Sunday, September 27, 2009

If Q then not necessarily P

Americans have long had a technique fetish in their Calvinist, superficial attempts at appreciation for the arts.

Recently, Malcolm Gladwell's book Outliers: The Story of Success caused quite a stir. As soon as I heard Gladwell's glib "10,000 hours" formulation, I knew a couple things. I knew it would become a meme, a viral apothegm. I also knew it was a formulation of no ultimate consequence. This past summer, I was snooping around a friend's bookshelf, found a copy of Outliers and read it in about 45 minutes. How utterly disappointing, to see that the "best minds of my generation" are well-fed, superficial and have decided to reduce their intelligence to Reader's Digest levels of pablum-spewing lack of significance.

I'm sure there is a correlation between time spent engaged in a task/field of endeavor/area of expression and the quality of the results. I'm also sure that switching the "if...then" of the basic proposition reveals, in what should be an obvious way, the glib superficiality of the basic idea. "People who show extraordinary success at X have put in at least 10,000 hours of practice" simply doesn't translate to "People who put in 10,000 hours of practice at something will be extraordinarily successful at it." That this simple logical converse does not seem to shed light on the transparent uselessness of the original correlation for a lot of people speaks to how bereft the arts are (for example) in America.

The American sensibility seems to me often to reduce appreciation for an artist to the admiration one shows for a circus freak. Speed of execution, articulation, ability to manipulate the physical world and one's body, excellence at representing reality, extraordinary agility, flexibility, etc. These are the hallmarks of a "true artist" for the essentially materialistic American "consumer" of the arts. Even in the case of highly technically accomplished artists who also have a great depth and individuality of expression, what many Americans seem to value is merely the technical accomplishment.

Take, for example, the majority opinion on John Coltrane. Check out this bracing video of a transcription of Coltrane's solo on Giant Steps, the version originally released on Atlantic:

This metronome 240 (roughly) foray into linear and arpeggiated statements over functional harmony, an exaltation of both freedom and form, is a landmark performance. But the pathetic Jazz University that would soak such a form in formaldehyde entirely misses the point.

Coltrane's trajectory soon followed entirely new shapes, much to the dismay of many long time fans. The triumph of "be bop" was also its downfall. The form allowed for too much formalization, and very soon the genius practitioners of the form chafed against the "hamster wheel" experience of simply running the changes in 12 or 16 or 32-bar cycles again from the top. What could be said in such a fashion was exhaustively said, by artists of such expressive ability and insightful genius that there was no artistic urgency to revisit the endless chord wheel yet again.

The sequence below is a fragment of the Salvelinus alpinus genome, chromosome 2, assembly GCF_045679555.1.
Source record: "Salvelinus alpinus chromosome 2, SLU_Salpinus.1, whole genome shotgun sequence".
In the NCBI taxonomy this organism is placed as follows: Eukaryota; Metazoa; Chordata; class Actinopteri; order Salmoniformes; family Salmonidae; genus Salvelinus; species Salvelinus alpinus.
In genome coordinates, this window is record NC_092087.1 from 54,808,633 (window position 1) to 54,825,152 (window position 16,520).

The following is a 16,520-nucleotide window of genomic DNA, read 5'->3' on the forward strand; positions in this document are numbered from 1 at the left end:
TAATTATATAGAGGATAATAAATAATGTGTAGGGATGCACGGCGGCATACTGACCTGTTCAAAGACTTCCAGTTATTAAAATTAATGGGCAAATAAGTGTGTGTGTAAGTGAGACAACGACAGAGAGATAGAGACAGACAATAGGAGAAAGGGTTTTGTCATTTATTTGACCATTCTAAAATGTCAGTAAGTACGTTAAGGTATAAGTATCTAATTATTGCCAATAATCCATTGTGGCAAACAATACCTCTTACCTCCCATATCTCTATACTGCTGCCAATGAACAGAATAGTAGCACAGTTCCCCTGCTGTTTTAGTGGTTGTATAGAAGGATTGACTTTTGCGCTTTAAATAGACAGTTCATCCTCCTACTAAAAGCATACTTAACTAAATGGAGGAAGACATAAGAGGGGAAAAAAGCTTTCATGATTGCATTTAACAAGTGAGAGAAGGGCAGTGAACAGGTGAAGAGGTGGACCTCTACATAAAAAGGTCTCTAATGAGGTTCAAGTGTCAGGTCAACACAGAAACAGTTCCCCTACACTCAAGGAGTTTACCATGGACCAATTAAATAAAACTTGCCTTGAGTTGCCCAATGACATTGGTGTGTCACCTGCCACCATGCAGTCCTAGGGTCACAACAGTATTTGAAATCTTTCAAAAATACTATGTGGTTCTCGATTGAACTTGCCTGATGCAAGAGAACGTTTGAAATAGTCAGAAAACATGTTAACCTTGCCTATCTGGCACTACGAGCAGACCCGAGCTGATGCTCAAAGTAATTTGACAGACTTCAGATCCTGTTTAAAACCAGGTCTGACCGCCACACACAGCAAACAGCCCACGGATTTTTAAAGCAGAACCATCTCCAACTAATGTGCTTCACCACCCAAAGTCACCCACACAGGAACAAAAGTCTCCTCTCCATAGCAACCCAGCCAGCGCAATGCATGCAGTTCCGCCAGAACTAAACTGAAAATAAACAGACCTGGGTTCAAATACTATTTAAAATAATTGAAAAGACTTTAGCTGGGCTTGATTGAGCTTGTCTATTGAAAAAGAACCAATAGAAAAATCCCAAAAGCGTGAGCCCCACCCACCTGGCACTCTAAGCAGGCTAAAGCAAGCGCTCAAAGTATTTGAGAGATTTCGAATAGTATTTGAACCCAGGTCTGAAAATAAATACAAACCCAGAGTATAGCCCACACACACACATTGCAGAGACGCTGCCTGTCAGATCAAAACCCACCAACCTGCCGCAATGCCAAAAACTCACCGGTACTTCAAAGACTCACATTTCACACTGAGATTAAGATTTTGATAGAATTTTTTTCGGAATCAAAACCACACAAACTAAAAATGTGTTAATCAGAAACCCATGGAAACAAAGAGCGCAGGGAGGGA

Yet the phase of Coltrane's career most beloved by Americans, and especially most revered in "The Jazz University," is absolutely the phase of greatest traditional display of traditional technique. This is as it always has been here in the great US of A. Even 'Trane's later work with Miles Davis on the so-called "modal" Kind of Blue
pieces begins to attract resistance. "Too many notes," say some. (Possibly even Mr. Davis, who in his famous, possibly apocryphal, rejoinder to Coltrane offered a very simple suggestion for how to end a solo, namely, "Take the @%#$!* horn out of your *#@*&% mouth").

I have had many be-bop lovin' hepcat jazzbo white guys who are still running tired, fleet and technically accomplished solos over even more tired Real Book (tm) tunes say to me "I can't stand that later Coltrane stuff! He must have gone back on smack or something! Or that cat went crazy man! Ya Dig!!" (not really that last part, so much, but you get the idea).

So I'd offer Coltrane as one example (of a very, very many) of an American artist embraced as a master up until that regrettable leap off into madness, marked especially by what is perceived as an abandonment of technical facility. For contrast, and for a renewed sense of just how astonishing 5 years can be in the lifetime of an American innovator, check this transcendent 1965 performance of Naima :

And this is especially telling, as Naima is itself now considered a "jazz classic," and sometimes is subjected to the usual superficial, glib, utterly semantically depleted exsanguination as any other "tune" suffering the general misfortune of being adopted by the jazzbots. (At the same time, also tellingly, Coltrane's Sufi-like ecstacy in his solo is often dismissed as "just too much, " even now, 45 years after the fact).

So where does this version of Naima fit in the Gladwellian formulation? Clearly, Coltrane's utter mastery of the tenor saxophone, of the fundamentals of melody, harmony and rhythm, of the great sweeping arcs and jagged jumps of compositional drama in his solo, these aspects of Coltrane's art could (perhaps) be taught. Certainly, if not taught, at least analyzed, more deeply admired through analysis and perhaps employed in part or attempted whole by other artists, other students of the music. One could imagine easily spending 10,000 happy hours learning to play every nook and cranny of a handful of Coltrane recordings from roughly 1962-1967. Indeed, an entire school could be and in fact has been built on Coltrane's work, or Davis's, or Parker's, or what have you. Entire 10,000-hour schools could be built on single solos by these masters, or even some of the methodologies summarized in a few bars. This may sound hyperbolic, but listen to any so-called "JAZZ" recording claiming to be "mainstream" from the past 40 years or so and tune in to how each solo is an homage to an homage to an homage to some masterful statement, several decades old, a palimpsest featuring Sunday cartoon comics sketched over layers of what used to be culturally significant, the bottom-most layer an intricate, fundamentally unreproducible and urgent statement of vital truth.